Brian McGowan, who has died aged 53 after a long illness, was a charismatic and inspiring teacher, loved and respected by his many friends and colleagues.
At La Sainte Union school, Highgate, north London, where he taught from 2005 until 2014, he was known for his thought-provoking assemblies, the depth of his knowledge and his unrelenting support for his students; he was particularly keen on helping students from less privileged backgrounds to enter top universities.
Brian maintained these skills in senior roles elsewhere, notably at Hackney New school from 2015, where he had an unforgettable impact as assistant headteacher, head of history and director of sixth form. Students could throw anything at him, and he remained professional, caring and patient. His last roles were as head of sixth form and assistant headteacher at St Angela’s Ursuline school, Forest Gate, from 2020.
The youngest of three children of Patsy (nee Helferty), a school lunchtime supervisor, and Jim, an engineer and industrial foreman, Brian was educated at St Columb’s college, Derry. Having begun studying law at Manchester Polytechnic, he then completed a degree in Italian and French at the University of Manchester, including a year in Rome that kicked off his teaching career and inspired his passion for Italy. After teacher training at Bristol University, he took up a post in 1995 at Peter Symonds college, Winchester, Hampshire, where he quickly earned a reputation as a staff-room raconteur.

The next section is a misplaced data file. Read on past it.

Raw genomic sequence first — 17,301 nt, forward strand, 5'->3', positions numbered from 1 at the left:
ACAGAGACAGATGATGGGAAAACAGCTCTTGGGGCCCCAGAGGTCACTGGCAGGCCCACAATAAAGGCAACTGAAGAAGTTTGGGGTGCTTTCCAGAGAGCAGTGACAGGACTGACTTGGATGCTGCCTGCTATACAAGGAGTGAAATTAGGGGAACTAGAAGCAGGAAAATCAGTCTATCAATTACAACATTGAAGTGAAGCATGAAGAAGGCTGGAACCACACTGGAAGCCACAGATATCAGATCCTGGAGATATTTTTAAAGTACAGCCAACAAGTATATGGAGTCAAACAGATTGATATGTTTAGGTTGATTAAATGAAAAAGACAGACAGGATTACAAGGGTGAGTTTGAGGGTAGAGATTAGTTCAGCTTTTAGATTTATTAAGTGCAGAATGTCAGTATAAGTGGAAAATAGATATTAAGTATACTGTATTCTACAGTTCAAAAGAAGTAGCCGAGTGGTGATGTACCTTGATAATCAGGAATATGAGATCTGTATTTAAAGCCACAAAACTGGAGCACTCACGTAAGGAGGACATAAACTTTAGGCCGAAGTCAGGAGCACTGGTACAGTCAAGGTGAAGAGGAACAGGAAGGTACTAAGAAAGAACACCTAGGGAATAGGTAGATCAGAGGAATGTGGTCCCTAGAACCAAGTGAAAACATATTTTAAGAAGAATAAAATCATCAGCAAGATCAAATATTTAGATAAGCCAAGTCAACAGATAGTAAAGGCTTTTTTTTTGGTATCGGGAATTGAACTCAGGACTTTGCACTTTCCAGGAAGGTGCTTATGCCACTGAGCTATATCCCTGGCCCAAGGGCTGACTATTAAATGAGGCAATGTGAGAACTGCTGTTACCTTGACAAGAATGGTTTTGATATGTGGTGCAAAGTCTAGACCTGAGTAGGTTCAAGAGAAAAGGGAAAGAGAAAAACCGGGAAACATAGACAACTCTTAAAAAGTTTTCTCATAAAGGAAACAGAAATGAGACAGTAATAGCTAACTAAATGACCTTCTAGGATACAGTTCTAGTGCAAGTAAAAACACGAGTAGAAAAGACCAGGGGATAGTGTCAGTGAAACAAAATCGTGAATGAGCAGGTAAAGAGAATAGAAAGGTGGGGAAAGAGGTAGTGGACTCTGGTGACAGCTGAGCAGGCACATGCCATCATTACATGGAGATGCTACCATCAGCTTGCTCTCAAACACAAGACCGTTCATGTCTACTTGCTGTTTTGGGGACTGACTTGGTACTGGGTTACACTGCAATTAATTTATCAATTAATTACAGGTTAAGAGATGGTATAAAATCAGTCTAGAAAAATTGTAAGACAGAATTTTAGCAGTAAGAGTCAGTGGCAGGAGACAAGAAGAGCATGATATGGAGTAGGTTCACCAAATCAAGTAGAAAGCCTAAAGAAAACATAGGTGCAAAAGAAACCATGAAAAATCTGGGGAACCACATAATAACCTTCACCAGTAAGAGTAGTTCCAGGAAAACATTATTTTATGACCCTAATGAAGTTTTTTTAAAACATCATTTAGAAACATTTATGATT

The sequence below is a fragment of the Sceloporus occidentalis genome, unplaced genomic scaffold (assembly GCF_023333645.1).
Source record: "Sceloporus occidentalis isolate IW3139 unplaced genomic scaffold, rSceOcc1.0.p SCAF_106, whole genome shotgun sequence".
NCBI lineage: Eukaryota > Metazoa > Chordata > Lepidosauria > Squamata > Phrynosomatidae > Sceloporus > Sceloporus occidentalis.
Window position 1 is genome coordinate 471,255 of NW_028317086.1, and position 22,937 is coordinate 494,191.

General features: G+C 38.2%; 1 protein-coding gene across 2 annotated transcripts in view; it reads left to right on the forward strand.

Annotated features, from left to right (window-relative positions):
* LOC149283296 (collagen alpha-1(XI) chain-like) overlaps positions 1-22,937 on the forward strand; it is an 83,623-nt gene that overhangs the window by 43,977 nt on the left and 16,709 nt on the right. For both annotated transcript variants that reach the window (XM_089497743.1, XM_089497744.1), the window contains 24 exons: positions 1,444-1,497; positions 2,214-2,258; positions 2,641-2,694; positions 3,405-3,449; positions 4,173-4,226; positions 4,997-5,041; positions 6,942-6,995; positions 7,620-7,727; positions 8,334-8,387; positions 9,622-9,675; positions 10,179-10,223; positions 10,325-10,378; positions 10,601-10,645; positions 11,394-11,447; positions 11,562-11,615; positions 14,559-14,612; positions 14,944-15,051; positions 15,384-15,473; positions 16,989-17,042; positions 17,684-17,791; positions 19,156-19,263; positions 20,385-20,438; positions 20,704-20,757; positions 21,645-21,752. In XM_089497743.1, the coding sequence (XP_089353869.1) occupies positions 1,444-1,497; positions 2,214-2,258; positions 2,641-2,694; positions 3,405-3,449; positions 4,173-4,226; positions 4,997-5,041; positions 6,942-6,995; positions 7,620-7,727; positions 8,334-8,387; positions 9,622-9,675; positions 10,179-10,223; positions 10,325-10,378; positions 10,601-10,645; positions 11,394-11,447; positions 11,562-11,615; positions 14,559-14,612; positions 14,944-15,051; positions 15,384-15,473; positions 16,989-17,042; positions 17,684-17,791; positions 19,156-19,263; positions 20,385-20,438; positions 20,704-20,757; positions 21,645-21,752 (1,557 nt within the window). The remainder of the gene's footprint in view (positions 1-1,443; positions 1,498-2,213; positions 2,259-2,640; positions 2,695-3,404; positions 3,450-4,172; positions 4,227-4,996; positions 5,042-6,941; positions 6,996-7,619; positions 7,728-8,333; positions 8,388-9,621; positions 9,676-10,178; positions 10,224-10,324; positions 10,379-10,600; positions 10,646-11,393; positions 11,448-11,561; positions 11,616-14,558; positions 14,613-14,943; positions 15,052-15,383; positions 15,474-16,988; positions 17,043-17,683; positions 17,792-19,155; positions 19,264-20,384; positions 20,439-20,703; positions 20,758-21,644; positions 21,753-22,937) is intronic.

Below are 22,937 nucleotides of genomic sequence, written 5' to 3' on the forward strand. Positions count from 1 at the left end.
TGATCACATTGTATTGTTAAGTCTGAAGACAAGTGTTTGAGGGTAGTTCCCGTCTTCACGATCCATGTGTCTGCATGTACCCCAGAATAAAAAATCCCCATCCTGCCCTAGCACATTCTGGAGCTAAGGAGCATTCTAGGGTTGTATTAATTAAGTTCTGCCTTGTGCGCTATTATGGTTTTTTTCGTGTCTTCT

Though Brian initially taught French and Italian, he established himself as an accomplished teacher of history and politics, in which he had strong personal interests. Indeed, his fascination with complex topics and deep subject knowledge were mirrored in extracurricular fields. He was a valued quiz-team member, with a near-encyclopedic knowledge of football and psephological matters.
A passionate Manchester United fan, he stoically endured the roar of the Man City crowd audible in our student house near Maine Road. His other team was Derry City, whose 1980s return to senior football he had witnessed firsthand, and who won the FAI cup final on the day of his death.
In Islington, Brian – a dedicated socialist – campaigned regularly on the doorstep. He signed nomination papers for the “Literal Democrat” candidate Richard Huggett in the 1997 Winchester byelection.
Brian met his future wife, Livia Harris, a fellow teacher, at La Sainte Union, and they married in 2007. She survives him, along with their daughters, Tilly and Cecilia, and his siblings, Paul and Donna.
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